At the Deering Estate, we got to see plenty of great things. More specifically, we got to dive into the history of the Tequestas – people that predate all of us living in Florida today. We got to see more than that as well, however. We saw varieties of plant life, various natural sights, and even learned (both visually and through Professor Bailly’s lectures) about the way life worked and still continues to. I think one of the most visually impressive things I saw was the enormous solution hole. I have seen several smaller ones that alligators go into when I’ve visited the Everglades, for example. But this was something else. Not only was it several upon several times larger than any solution hole I had ever seen, but there were many things within that gather over time, which can’t be seen in otherwise smaller solution holes seen at the Everglades.

    There were other instances where I was both immersed and immensely interested. Seeing animal remains, and even remains of what Tequestas considered tools, and even listening to the stories of how the Tequestas themselves were buried face down with their heads together, for example. These were all things that drew me in and kept me wanting more from this outing. I hoped it wouldn’t end, but all things must, after all. I’m looking forward to what else this class has in store for us.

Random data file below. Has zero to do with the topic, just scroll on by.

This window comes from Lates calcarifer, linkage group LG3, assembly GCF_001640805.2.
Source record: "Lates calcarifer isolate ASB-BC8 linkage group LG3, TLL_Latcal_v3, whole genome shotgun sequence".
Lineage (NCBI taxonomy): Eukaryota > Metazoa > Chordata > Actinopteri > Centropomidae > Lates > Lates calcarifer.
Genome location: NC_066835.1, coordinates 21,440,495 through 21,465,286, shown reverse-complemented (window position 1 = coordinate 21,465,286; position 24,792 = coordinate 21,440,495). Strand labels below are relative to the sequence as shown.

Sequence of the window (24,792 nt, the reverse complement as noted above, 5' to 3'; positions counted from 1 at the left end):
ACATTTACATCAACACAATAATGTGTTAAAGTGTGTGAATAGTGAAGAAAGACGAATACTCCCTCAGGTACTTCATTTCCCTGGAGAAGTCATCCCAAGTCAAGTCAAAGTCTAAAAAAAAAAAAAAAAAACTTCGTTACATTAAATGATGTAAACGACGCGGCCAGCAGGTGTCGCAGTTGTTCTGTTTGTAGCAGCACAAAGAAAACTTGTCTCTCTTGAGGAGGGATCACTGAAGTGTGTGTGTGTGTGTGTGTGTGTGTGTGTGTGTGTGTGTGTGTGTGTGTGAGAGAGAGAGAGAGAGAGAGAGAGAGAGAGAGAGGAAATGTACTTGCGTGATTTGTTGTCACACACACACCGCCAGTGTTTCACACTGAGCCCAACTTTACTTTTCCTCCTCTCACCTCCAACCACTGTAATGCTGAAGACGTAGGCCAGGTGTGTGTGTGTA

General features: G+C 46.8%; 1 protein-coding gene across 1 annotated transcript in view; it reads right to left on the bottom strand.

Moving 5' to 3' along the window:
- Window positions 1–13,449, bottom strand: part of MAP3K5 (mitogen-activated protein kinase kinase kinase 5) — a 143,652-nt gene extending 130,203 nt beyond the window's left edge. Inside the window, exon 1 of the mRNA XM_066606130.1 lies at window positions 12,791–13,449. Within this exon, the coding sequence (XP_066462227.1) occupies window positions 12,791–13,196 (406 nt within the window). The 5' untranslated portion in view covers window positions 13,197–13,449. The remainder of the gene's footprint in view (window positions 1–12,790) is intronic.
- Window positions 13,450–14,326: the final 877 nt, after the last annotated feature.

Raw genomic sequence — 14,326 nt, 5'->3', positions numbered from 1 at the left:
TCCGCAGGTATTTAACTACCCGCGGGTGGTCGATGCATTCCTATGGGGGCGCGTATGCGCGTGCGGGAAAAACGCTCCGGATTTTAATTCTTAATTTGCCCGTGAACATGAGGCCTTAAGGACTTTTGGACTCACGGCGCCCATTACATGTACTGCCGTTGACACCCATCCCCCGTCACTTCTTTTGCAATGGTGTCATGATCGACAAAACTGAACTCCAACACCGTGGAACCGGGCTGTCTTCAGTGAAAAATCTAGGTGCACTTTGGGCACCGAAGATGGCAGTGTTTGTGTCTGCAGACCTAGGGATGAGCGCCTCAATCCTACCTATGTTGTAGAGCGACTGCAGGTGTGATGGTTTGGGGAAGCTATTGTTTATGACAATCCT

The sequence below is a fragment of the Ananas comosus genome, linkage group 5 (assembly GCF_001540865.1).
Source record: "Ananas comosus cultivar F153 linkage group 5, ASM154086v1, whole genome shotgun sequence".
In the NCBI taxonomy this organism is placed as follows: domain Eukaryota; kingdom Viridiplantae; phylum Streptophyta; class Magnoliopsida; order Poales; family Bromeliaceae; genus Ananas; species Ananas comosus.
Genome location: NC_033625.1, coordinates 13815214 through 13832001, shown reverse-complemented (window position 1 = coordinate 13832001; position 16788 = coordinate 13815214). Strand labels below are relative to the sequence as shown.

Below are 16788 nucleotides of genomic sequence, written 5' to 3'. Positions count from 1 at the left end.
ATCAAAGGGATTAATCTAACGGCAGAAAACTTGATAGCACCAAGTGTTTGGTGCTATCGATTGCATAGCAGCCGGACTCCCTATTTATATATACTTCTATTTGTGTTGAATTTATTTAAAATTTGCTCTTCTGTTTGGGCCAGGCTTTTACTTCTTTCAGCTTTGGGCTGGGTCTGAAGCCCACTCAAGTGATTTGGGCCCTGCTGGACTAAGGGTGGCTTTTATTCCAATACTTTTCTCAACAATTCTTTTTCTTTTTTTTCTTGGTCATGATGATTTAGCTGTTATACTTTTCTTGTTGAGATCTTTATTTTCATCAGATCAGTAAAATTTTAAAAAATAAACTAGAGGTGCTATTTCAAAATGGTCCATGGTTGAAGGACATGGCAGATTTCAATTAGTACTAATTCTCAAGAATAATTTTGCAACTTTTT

Like

  3. “Memento Mori” by Julia Abreu @julia_cavati ,of @fiuinstagram, at @deeringestate

    The past is always with us. We remember great personalities that lived hundreds, maybe thousands of years in the past. From handprints in caves to major historical events, we are constantly faced with the past. We are faced with the great, but what about the common? What about the simple man, the workers? What about you and me? We do not want to be forgotten, craving recognition. In truth, the great majority of people are wiped out from the earth’s history. Dust in the wind. This brutal reality is hard to accept. People are self-centered, we like to believe we are different, we are special, that we are not dust in the wind. But we are. The Tequesta burial mound in the Deering Estate brought this sentiments, forever lingering in the back of my head, to center stage. They were the common, the simple man, the you and me, part of a civilization wiped out by conquerors and their invisible weapons. Now, 500 years later, we do not have anything left of them. We do not even know how the way they looked, the sound of their language, their culture. The whole tribe is dust in the wind, as I am, as all of us are, and so many, millions upon millions, were before us. The past we know is composed of a few pieces of a 4000000 piece puzzle. Pieces which may exist in an afterlife, or may be lost forever. Eventually, it will come the time for all of us to join the magnificent puzzle of the universe, but until then, we should live the best possible life, and remember we will die.

    Like